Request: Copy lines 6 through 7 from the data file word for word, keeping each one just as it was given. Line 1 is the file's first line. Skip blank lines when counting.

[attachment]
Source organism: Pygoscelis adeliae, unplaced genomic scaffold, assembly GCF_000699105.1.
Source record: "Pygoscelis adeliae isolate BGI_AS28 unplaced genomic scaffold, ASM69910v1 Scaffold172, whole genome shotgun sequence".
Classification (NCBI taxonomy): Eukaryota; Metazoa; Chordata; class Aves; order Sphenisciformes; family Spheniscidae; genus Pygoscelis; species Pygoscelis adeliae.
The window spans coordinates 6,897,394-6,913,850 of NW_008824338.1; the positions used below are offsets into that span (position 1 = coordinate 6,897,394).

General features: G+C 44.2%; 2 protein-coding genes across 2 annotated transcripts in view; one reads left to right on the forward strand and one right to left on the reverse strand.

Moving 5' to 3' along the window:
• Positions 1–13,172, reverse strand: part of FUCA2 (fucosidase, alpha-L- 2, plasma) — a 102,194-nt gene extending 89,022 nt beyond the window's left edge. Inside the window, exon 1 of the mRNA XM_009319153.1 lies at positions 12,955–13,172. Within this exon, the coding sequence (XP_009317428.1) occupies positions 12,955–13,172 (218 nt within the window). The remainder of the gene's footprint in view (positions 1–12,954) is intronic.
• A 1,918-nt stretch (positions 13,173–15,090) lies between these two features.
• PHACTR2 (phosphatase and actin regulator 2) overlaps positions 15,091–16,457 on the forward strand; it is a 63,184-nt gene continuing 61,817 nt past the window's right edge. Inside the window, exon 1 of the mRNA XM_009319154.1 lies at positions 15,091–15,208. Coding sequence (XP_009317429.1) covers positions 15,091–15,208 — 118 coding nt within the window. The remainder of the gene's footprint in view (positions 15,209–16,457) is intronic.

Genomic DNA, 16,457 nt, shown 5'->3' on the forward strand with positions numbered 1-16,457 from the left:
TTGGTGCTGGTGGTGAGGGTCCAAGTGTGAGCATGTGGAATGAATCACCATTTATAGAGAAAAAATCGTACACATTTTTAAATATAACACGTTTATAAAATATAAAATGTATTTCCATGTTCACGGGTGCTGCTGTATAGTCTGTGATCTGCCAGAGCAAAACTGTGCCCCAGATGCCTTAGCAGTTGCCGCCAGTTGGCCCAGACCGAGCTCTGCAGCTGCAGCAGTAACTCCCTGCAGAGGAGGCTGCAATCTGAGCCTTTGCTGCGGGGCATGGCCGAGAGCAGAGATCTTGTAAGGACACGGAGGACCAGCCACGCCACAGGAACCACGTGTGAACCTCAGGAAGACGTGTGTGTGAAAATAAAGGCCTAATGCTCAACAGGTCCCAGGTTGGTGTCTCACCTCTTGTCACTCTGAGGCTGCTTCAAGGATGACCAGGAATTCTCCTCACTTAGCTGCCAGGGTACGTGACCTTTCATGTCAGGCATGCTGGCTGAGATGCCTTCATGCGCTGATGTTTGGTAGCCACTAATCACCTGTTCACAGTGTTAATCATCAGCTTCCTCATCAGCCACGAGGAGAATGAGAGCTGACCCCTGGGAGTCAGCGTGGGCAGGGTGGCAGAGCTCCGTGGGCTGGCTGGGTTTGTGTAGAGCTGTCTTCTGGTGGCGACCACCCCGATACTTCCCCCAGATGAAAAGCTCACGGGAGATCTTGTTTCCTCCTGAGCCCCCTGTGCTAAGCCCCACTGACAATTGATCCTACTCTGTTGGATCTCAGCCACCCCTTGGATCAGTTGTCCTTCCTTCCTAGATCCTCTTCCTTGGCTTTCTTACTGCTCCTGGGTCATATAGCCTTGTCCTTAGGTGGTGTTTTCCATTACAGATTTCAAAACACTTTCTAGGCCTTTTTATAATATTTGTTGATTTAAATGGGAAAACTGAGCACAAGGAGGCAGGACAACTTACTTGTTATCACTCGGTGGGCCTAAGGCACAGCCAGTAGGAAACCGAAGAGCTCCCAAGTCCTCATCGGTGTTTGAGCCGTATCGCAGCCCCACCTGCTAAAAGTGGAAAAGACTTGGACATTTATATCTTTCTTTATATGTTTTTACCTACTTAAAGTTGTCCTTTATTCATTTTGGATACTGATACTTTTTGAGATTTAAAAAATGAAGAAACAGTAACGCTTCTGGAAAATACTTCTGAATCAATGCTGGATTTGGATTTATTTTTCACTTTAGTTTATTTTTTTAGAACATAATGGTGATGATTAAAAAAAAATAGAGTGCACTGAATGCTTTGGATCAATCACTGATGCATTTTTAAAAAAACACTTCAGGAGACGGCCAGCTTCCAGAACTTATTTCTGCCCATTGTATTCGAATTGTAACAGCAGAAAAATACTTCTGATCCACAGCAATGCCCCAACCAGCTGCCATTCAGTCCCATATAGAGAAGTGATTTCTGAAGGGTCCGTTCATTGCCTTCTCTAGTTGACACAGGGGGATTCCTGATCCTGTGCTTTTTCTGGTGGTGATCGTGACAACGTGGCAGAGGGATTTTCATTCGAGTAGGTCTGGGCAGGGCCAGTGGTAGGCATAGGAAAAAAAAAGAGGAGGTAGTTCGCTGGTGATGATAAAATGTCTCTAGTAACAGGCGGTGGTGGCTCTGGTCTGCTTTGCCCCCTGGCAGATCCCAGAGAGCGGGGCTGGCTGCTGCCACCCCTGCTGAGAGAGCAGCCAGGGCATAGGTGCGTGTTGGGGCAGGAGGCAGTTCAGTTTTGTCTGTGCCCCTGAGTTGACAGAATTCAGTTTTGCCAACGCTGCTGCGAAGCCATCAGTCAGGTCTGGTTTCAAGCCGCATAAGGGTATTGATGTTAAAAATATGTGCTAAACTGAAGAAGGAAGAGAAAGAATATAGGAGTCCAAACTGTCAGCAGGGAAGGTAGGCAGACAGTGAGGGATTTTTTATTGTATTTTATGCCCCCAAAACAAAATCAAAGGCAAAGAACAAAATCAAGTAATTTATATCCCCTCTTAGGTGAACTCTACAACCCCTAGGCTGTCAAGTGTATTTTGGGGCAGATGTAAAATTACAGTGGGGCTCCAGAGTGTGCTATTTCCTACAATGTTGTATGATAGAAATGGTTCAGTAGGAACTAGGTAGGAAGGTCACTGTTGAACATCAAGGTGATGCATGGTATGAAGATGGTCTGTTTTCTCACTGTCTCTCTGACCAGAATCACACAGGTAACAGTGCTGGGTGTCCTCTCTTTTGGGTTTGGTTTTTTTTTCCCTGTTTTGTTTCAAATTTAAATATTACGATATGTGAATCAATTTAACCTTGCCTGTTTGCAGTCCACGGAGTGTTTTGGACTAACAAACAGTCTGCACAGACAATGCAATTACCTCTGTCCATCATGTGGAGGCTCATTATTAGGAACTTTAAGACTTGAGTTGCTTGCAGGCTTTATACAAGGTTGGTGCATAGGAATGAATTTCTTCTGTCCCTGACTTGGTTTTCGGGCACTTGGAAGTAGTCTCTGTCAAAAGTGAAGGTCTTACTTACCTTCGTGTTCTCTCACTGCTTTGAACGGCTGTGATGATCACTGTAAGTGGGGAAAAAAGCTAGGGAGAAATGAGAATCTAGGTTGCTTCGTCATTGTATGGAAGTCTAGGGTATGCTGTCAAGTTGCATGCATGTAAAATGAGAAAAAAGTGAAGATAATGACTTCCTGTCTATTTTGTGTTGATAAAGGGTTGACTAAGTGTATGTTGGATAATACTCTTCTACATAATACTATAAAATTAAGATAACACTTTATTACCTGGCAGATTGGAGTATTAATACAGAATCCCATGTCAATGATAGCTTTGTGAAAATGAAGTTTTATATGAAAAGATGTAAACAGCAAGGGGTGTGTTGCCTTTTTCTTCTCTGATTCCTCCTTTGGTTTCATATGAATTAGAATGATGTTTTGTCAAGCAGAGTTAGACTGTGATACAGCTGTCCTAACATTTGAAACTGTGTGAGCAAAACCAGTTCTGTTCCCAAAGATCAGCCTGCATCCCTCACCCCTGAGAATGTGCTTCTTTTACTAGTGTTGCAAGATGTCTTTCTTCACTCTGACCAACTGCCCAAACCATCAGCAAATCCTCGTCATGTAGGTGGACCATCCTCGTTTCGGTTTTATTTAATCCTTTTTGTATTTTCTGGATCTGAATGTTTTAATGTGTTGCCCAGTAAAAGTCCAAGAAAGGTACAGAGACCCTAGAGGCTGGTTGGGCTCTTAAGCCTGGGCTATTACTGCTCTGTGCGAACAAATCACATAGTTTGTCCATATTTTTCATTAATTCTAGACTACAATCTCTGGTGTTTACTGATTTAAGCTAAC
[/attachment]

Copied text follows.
Moving 5' to 3' along the window:
• Positions 1–13,172, reverse strand: part of FUCA2 (fucosidase, alpha-L- 2, plasma) — a 102,194-nt gene extending 89,022 nt beyond the window's left edge. Inside the window, exon 1 of the mRNA XM_009319153.1 lies at positions 12,955–13,172. Within this exon, the coding sequence (XP_009317428.1) occupies positions 12,955–13,172 (218 nt within the window). The remainder of the gene's footprint in view (positions 1–12,954) is intronic.